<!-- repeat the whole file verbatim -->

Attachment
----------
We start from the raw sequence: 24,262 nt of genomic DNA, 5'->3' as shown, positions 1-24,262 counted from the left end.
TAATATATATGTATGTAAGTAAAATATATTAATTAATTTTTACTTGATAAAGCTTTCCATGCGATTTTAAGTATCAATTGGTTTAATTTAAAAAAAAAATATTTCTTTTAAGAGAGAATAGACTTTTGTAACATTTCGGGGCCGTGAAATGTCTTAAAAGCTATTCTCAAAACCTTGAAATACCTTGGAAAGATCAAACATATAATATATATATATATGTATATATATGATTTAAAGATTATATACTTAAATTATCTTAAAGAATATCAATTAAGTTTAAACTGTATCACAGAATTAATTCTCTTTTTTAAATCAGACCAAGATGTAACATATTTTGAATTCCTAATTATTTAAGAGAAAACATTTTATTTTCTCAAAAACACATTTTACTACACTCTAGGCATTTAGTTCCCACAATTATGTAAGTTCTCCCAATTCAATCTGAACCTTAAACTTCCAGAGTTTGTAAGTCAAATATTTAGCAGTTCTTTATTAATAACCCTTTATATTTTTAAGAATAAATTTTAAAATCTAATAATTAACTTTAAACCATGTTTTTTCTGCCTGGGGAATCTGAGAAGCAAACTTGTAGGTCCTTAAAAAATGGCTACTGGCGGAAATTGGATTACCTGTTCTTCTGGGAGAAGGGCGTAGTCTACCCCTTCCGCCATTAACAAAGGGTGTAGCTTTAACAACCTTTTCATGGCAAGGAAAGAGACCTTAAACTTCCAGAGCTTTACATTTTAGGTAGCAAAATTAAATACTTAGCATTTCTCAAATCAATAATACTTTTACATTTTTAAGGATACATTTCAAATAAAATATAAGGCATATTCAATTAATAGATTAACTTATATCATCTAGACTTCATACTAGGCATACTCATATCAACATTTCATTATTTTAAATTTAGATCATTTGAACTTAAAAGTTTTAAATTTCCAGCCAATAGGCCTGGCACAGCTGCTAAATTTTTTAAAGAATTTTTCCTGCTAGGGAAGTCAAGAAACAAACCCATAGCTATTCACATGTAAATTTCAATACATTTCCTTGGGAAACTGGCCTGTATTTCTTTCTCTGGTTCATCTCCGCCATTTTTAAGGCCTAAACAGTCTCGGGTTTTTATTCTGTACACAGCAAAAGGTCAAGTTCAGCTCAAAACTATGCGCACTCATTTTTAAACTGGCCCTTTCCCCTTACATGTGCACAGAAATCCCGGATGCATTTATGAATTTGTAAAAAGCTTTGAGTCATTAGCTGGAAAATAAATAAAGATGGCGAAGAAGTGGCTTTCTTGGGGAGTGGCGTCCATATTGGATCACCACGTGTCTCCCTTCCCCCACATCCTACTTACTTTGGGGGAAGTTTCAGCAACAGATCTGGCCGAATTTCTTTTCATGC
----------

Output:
We start from the raw sequence: 24,262 nt of genomic DNA, 5'->3' as shown, positions 1-24,262 counted from the left end.
TAATATATATGTATGTAAGTAAAATATATTAATTAATTTTTACTTGATAAAGCTTTCCATGCGATTTTAAGTATCAATTGGTTTAATTTAAAAAAAAAATATTTCTTTTAAGAGAGAATAGACTTTTGTAACATTTCGGGGCCGTGAAATGTCTTAAAAGCTATTCTCAAAACCTTGAAATACCTTGGAAAGATCAAACATATAATATATATATATATGTATATATATGATTTAAAGATTATATACTTAAATTATCTTAAAGAATATCAATTAAGTTTAAACTGTATCACAGAATTAATTCTCTTTTTTAAATCAGACCAAGATGTAACATATTTTGAATTCCTAATTATTTAAGAGAAAACATTTTATTTTCTCAAAAACACATTTTACTACACTCTAGGCATTTAGTTCCCACAATTATGTAAGTTCTCCCAATTCAATCTGAACCTTAAACTTCCAGAGTTTGTAAGTCAAATATTTAGCAGTTCTTTATTAATAACCCTTTATATTTTTAAGAATAAATTTTAAAATCTAATAATTAACTTTAAACCATGTTTTTTCTGCCTGGGGAATCTGAGAAGCAAACTTGTAGGTCCTTAAAAAATGGCTACTGGCGGAAATTGGATTACCTGTTCTTCTGGGAGAAGGGCGTAGTCTACCCCTTCCGCCATTAACAAAGGGTGTAGCTTTAACAACCTTTTCATGGCAAGGAAAGAGACCTTAAACTTCCAGAGCTTTACATTTTAGGTAGCAAAATTAAATACTTAGCATTTCTCAAATCAATAATACTTTTACATTTTTAAGGATACATTTCAAATAAAATATAAGGCATATTCAATTAATAGATTAACTTATATCATCTAGACTTCATACTAGGCATACTCATATCAACATTTCATTATTTTAAATTTAGATCATTTGAACTTAAAAGTTTTAAATTTCCAGCCAATAGGCCTGGCACAGCTGCTAAATTTTTTAAAGAATTTTTCCTGCTAGGGAAGTCAAGAAACAAACCCATAGCTATTCACATGTAAATTTCAATACATTTCCTTGGGAAACTGGCCTGTATTTCTTTCTCTGGTTCATCTCCGCCATTTTTAAGGCCTAAACAGTCTCGGGTTTTTATTCTGTACACAGCAAAAGGTCAAGTTCAGCTCAAAACTATGCGCACTCATTTTTAAACTGGCCCTTTCCCCTTACATGTGCACAGAAATCCCGGATGCATTTATGAATTTGTAAAAAGCTTTGAGTCATTAGCTGGAAAATAAATAAAGATGGCGAAGAAGTGGCTTTCTTGGGGAGTGGCGTCCATATTGGATCACCACGTGTCTCCCTTCCCCCACATCCTACTTACTTTGGGGGAAGTTTCAGCAACAGATCTGGCCGAATTTCTTTTCATGC